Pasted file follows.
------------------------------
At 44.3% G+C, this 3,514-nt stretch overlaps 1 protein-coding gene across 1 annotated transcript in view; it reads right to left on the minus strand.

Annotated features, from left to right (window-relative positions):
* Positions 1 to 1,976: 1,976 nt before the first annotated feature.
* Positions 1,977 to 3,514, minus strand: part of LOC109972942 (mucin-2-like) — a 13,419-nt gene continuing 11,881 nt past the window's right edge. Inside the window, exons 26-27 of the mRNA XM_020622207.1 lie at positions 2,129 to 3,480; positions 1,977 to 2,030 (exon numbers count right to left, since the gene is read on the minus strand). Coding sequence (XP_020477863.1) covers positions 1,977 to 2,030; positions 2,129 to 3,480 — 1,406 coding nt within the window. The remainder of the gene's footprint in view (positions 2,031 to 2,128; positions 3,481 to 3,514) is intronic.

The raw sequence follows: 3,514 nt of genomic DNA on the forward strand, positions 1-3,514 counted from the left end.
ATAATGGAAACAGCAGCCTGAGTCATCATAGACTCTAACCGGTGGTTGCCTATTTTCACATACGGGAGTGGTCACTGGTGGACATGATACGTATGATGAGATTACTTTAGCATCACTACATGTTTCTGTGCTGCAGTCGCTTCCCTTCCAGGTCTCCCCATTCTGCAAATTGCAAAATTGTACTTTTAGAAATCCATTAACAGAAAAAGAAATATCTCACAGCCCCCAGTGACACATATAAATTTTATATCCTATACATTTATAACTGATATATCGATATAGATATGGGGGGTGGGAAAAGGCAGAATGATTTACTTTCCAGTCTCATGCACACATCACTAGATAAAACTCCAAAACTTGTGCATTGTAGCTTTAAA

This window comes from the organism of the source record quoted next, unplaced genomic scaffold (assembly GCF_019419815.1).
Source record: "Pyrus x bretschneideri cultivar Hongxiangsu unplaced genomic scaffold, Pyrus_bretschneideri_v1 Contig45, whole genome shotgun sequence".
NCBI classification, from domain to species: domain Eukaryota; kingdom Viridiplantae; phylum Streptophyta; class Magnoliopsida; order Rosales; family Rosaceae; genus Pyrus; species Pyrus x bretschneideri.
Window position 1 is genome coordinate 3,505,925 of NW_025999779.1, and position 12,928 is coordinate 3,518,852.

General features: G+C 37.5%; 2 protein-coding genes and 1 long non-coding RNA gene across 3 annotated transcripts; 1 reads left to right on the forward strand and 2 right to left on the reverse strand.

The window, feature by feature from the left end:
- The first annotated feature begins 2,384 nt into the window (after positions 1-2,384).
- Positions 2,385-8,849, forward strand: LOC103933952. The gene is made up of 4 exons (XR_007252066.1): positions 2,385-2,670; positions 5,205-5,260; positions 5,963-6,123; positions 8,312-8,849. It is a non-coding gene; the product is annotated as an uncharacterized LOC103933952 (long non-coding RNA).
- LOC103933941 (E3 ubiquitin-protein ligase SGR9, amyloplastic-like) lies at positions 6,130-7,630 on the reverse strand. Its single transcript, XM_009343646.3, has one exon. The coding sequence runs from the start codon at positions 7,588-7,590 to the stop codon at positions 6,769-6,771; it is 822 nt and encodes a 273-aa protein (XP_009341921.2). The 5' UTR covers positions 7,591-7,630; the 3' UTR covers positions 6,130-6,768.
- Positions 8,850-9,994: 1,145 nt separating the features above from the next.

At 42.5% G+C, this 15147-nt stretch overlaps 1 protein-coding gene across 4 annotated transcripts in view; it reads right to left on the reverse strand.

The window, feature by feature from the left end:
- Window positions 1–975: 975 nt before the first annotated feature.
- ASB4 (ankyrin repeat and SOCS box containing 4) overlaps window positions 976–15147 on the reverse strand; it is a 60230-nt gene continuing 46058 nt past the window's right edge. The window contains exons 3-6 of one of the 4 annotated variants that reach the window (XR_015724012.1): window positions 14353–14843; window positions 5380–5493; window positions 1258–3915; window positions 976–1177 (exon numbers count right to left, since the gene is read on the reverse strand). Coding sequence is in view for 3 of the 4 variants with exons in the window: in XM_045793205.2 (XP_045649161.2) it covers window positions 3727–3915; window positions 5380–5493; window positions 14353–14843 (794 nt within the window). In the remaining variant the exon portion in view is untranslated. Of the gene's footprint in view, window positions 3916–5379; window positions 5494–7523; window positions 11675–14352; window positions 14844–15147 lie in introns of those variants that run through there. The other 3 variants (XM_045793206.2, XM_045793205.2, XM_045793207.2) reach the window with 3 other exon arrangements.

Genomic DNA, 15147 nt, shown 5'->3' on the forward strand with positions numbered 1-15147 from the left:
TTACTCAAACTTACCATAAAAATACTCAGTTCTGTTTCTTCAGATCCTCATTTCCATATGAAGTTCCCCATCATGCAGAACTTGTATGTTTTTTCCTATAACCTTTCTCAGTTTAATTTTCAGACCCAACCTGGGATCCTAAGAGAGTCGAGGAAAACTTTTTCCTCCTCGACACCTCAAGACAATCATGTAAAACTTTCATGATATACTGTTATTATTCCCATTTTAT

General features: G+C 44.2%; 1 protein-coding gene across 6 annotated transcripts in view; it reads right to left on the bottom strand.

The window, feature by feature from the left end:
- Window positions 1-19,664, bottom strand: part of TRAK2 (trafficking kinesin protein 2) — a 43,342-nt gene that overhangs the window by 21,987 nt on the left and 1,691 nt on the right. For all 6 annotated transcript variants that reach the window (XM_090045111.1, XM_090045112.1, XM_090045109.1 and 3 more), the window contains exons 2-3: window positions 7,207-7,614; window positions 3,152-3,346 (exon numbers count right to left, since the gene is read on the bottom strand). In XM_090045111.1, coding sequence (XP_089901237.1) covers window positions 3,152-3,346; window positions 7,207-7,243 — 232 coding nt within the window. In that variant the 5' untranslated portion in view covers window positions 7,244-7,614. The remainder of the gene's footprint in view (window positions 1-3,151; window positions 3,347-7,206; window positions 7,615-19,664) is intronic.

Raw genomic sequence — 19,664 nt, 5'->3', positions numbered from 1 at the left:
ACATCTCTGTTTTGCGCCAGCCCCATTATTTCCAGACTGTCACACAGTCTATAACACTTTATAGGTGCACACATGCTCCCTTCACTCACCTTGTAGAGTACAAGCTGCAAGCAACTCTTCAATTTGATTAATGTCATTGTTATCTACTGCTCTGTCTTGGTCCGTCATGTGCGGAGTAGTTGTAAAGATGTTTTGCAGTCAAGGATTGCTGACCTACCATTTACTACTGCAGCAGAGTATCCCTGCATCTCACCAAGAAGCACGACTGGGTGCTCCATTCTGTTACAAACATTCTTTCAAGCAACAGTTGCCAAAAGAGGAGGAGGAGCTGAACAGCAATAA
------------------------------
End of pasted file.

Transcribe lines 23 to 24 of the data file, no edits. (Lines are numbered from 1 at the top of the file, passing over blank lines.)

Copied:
General features: G+C 44.2%; 1 protein-coding gene across 6 annotated transcripts in view; it reads right to left on the bottom strand.

The window, feature by feature from the left end: